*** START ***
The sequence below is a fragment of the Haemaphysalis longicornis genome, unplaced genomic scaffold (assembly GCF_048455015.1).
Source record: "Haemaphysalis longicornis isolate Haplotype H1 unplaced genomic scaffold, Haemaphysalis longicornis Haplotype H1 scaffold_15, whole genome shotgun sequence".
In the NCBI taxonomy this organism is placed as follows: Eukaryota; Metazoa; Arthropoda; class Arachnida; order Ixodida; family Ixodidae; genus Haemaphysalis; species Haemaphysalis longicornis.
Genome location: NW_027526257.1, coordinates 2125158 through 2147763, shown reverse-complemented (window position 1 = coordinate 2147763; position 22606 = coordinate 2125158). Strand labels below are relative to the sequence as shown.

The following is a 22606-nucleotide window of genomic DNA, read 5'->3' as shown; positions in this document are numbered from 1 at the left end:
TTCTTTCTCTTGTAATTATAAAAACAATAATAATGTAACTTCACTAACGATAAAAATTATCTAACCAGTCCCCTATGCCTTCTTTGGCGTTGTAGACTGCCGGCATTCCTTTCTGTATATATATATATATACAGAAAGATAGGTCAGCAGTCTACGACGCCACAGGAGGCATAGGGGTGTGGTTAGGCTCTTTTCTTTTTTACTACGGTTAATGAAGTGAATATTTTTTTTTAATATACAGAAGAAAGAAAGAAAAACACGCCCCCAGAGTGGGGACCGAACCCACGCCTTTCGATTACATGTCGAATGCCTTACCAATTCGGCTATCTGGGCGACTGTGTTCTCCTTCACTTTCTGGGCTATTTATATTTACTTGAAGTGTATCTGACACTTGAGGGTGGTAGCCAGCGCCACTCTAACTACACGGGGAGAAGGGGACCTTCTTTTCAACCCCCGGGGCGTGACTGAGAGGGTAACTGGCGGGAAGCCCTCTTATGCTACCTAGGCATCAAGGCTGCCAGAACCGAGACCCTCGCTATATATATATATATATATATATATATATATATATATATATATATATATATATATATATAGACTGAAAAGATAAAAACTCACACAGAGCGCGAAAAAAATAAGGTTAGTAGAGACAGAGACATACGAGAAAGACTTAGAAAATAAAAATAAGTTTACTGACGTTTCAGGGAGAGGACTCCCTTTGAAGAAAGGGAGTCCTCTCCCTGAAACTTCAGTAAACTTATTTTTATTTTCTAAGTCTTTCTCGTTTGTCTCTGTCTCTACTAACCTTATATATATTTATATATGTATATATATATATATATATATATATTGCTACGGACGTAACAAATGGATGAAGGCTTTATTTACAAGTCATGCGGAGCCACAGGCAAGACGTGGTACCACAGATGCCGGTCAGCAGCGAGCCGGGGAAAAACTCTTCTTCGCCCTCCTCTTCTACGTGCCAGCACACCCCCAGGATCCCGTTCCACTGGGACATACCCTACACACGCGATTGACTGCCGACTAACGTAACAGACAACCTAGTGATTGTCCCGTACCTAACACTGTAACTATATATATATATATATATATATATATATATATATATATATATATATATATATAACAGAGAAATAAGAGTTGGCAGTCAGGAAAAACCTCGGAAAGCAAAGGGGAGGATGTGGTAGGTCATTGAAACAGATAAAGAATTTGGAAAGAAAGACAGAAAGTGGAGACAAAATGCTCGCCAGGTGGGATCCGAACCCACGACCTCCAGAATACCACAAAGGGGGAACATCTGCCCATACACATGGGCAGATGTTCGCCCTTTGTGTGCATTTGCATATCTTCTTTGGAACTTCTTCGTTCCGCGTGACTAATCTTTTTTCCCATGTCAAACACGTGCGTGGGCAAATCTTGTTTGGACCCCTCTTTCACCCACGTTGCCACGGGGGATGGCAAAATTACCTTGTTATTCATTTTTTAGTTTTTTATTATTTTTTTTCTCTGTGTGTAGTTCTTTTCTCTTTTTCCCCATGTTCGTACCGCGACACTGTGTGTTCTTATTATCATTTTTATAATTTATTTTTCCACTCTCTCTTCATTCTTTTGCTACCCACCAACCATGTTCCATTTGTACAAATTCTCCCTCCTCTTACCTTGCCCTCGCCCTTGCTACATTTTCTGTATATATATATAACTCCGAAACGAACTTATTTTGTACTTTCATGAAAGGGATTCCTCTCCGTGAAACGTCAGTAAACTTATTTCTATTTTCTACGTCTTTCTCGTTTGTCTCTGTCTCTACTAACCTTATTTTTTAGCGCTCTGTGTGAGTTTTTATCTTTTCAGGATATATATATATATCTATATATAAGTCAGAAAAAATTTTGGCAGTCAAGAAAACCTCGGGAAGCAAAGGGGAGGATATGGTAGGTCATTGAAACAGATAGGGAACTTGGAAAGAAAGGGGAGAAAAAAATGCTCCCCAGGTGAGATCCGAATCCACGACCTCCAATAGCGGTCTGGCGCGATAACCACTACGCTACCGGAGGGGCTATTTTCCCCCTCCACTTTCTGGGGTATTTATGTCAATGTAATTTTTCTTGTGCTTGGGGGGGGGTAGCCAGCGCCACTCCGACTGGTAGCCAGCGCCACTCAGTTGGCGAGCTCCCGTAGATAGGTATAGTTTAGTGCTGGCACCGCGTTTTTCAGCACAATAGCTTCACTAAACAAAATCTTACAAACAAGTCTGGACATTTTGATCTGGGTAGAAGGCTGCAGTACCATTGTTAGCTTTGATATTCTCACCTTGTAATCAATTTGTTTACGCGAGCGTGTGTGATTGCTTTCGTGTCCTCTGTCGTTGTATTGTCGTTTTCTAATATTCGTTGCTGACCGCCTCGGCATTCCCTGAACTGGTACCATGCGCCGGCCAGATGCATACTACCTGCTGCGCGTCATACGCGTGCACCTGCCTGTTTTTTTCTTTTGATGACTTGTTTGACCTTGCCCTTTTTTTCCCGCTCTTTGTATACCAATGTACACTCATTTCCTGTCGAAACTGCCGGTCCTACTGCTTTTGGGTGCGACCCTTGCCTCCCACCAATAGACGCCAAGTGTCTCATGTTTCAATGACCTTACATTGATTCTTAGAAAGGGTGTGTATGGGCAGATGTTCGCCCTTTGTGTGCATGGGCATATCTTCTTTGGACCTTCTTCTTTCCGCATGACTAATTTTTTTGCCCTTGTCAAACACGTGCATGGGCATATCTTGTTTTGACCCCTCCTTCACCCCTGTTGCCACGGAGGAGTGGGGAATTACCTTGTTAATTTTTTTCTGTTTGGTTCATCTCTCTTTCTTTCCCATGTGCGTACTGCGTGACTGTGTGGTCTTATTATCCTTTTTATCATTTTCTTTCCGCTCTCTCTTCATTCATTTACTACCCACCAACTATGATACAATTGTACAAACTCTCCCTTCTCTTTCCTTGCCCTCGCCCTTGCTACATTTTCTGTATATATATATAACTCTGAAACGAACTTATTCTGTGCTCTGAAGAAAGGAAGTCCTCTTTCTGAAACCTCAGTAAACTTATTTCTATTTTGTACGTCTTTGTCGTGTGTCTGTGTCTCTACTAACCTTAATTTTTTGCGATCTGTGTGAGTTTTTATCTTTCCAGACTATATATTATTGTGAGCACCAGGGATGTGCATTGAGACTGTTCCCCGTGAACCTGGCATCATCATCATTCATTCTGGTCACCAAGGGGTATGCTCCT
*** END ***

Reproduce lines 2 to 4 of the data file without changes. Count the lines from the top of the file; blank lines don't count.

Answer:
Source record: "Haemaphysalis longicornis isolate Haplotype H1 unplaced genomic scaffold, Haemaphysalis longicornis Haplotype H1 scaffold_15, whole genome shotgun sequence".
In the NCBI taxonomy this organism is placed as follows: Eukaryota; Metazoa; Arthropoda; class Arachnida; order Ixodida; family Ixodidae; genus Haemaphysalis; species Haemaphysalis longicornis.
Genome location: NW_027526257.1, coordinates 2125158 through 2147763, shown reverse-complemented (window position 1 = coordinate 2147763; position 22606 = coordinate 2125158). Strand labels below are relative to the sequence as shown.